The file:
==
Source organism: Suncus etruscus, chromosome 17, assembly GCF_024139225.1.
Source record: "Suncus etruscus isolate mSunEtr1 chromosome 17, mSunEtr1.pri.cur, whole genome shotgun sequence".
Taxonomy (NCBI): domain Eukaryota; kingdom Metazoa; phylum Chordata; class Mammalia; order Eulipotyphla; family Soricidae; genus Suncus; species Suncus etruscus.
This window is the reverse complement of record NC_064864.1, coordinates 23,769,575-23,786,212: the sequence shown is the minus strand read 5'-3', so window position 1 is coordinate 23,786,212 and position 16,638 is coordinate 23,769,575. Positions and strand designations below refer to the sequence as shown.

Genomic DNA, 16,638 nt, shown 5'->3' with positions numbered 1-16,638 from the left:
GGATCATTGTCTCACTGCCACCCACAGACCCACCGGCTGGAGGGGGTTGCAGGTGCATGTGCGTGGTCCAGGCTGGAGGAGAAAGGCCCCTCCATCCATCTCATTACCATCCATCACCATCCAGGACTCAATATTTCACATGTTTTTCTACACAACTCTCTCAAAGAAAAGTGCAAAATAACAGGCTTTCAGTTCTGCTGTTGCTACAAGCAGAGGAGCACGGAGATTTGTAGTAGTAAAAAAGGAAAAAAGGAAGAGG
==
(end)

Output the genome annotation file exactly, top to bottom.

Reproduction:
Source organism: Suncus etruscus, chromosome 17, assembly GCF_024139225.1.
Source record: "Suncus etruscus isolate mSunEtr1 chromosome 17, mSunEtr1.pri.cur, whole genome shotgun sequence".
Taxonomy (NCBI): domain Eukaryota; kingdom Metazoa; phylum Chordata; class Mammalia; order Eulipotyphla; family Soricidae; genus Suncus; species Suncus etruscus.
This window is the reverse complement of record NC_064864.1, coordinates 23,769,575-23,786,212: the sequence shown is the minus strand read 5'-3', so window position 1 is coordinate 23,786,212 and position 16,638 is coordinate 23,769,575. Positions and strand designations below refer to the sequence as shown.

Genomic DNA, 16,638 nt, shown 5'->3' with positions numbered 1-16,638 from the left:
GGATCATTGTCTCACTGCCACCCACAGACCCACCGGCTGGAGGGGGTTGCAGGTGCATGTGCGTGGTCCAGGCTGGAGGAGAAAGGCCCCTCCATCCATCTCATTACCATCCATCACCATCCAGGACTCAATATTTCACATGTTTTTCTACACAACTCTCTCAAAGAAAAGTGCAAAATAACAGGCTTTCAGTTCTGCTGTTGCTACAAGCAGAGGAGCACGGAGATTTGTAGTAGTAAAAAAGGAAAAAAGGAAGAGG